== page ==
Language in a confidential severance agreement Tesla Inc. is using as part of the biggest job cut in its history is likely to deter dismissed employees from going public with worker safety concerns, according to employment-law experts.
A proposed severance agreement Tesla presented to one of the more than 3,000 workers dismissed last week required acknowledgment that the employee “had the opportunity to raise any safety concerns, safety complaints, or whistleblower activities against the company, and that if any safety concerns, safety complaints, or whistleblower activities were raised during your employment, they were addressed to your satisfaction.”
The document obtained and reviewed by Bloomberg News also barred the former worker from sharing “business-related” information; required that the ex-employee assist Tesla’s defense against claims; released any claims made against Tesla; and dictated that any disputes under the agreement will be handled in individual arbitration.
“I do think the agreement will chill valid employee complaints,” said Brishen Rogers, a law professor at Temple University. “A reasonable worker would just keep their mouth shut, rather than risk losing their severance pay.”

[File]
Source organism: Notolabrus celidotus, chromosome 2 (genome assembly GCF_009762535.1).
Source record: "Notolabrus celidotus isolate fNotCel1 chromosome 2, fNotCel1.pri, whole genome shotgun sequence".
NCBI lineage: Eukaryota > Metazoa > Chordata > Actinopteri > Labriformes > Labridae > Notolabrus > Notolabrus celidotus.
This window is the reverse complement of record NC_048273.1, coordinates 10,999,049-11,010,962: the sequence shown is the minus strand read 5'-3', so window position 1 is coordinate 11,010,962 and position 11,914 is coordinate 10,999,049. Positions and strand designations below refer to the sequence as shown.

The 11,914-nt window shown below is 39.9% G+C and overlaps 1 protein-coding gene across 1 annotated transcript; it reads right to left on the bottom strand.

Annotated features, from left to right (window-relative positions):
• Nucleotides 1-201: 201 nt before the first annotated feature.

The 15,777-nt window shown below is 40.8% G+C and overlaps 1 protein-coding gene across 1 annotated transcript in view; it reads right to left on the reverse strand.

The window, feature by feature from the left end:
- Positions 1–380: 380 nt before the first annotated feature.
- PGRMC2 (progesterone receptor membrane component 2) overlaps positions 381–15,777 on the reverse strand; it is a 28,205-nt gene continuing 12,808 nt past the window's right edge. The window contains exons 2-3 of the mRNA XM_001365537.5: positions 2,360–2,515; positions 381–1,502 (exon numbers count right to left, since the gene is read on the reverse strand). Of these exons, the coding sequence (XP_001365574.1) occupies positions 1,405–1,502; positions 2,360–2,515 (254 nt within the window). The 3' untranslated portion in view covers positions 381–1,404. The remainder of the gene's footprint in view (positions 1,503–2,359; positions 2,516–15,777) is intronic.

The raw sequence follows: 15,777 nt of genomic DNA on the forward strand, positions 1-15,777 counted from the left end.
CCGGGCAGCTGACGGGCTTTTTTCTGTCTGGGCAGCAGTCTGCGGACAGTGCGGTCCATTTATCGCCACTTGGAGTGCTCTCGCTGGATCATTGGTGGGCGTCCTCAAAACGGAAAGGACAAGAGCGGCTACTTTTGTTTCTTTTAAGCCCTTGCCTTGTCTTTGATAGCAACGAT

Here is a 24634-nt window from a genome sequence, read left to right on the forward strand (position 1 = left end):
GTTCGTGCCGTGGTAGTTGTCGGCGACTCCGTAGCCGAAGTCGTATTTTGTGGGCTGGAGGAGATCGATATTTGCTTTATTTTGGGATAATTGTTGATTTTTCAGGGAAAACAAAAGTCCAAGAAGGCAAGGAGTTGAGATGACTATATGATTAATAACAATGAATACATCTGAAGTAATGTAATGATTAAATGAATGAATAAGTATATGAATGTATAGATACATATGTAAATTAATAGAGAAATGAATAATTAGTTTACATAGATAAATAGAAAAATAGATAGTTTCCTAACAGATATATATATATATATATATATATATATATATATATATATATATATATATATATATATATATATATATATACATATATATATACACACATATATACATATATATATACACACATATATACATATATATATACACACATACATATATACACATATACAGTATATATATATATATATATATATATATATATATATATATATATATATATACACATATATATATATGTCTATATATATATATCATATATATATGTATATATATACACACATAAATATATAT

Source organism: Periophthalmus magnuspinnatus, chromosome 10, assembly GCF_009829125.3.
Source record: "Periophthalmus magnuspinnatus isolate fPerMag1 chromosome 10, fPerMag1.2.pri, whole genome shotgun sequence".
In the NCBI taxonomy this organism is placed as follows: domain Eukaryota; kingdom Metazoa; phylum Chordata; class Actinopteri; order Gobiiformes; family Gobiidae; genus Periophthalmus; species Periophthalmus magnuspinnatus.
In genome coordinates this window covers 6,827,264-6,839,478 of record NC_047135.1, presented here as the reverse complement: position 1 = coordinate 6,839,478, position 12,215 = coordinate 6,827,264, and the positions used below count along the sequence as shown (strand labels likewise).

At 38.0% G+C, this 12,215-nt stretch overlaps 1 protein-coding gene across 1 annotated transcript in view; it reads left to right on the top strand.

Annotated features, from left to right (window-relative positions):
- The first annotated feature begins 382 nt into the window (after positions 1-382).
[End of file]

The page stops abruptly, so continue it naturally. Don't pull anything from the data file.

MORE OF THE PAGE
The document, which would provide the employee about two months of severance pay, includes a clause stating that it doesn’t “in any way limit or prohibit” the employee from cooperating with or filing a charge with a government agency. But the rest of the document makes it less likely that fired workers would actually speak up about issues like safety, or be taken seriously if they did, labor law experts say.
“The implication is, if you went to OSHA and you said, ‘Here’s something new I want to tell you about a safety concern at Tesla,’ and then OSHA asks the company to respond to that allegation, the company is going to say, ‘That employee told us that they raised everything,’” said Sharon Block, the executive director of Harvard University’s Labor and Worklife Program.
The language requiring workers to assist Tesla in legal disputes is also potentially problematic, said David Lopez, the incoming co-dean of Rutgers law school.
Elon Musk likes to represent himself as a messianic figure who will change the world.
I want no part of his vision.